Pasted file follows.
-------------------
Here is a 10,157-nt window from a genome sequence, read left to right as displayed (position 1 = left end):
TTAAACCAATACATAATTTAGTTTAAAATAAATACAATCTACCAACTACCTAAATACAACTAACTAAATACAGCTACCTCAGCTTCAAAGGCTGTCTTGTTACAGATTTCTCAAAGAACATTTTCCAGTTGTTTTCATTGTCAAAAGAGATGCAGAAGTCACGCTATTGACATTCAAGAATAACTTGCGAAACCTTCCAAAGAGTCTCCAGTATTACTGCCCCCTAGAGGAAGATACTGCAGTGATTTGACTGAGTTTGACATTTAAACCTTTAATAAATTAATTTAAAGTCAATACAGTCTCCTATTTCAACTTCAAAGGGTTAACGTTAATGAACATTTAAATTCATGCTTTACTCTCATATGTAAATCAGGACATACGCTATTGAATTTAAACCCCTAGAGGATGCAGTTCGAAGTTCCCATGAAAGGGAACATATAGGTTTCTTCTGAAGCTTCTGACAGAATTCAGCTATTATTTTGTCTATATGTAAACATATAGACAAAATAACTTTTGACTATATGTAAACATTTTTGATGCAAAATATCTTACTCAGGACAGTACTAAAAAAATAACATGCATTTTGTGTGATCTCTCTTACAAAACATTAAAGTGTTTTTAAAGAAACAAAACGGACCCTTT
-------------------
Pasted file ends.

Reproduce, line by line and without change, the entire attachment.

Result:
Here is a 10,157-nt window from a genome sequence, read left to right as displayed (position 1 = left end):
TTAAACCAATACATAATTTAGTTTAAAATAAATACAATCTACCAACTACCTAAATACAACTAACTAAATACAGCTACCTCAGCTTCAAAGGCTGTCTTGTTACAGATTTCTCAAAGAACATTTTCCAGTTGTTTTCATTGTCAAAAGAGATGCAGAAGTCACGCTATTGACATTCAAGAATAACTTGCGAAACCTTCCAAAGAGTCTCCAGTATTACTGCCCCCTAGAGGAAGATACTGCAGTGATTTGACTGAGTTTGACATTTAAACCTTTAATAAATTAATTTAAAGTCAATACAGTCTCCTATTTCAACTTCAAAGGGTTAACGTTAATGAACATTTAAATTCATGCTTTACTCTCATATGTAAATCAGGACATACGCTATTGAATTTAAACCCCTAGAGGATGCAGTTCGAAGTTCCCATGAAAGGGAACATATAGGTTTCTTCTGAAGCTTCTGACAGAATTCAGCTATTATTTTGTCTATATGTAAACATATAGACAAAATAACTTTTGACTATATGTAAACATTTTTGATGCAAAATATCTTACTCAGGACAGTACTAAAAAAATAACATGCATTTTGTGTGATCTCTCTTACAAAACATTAAAGTGTTTTTAAAGAAACAAAACGGACCCTTT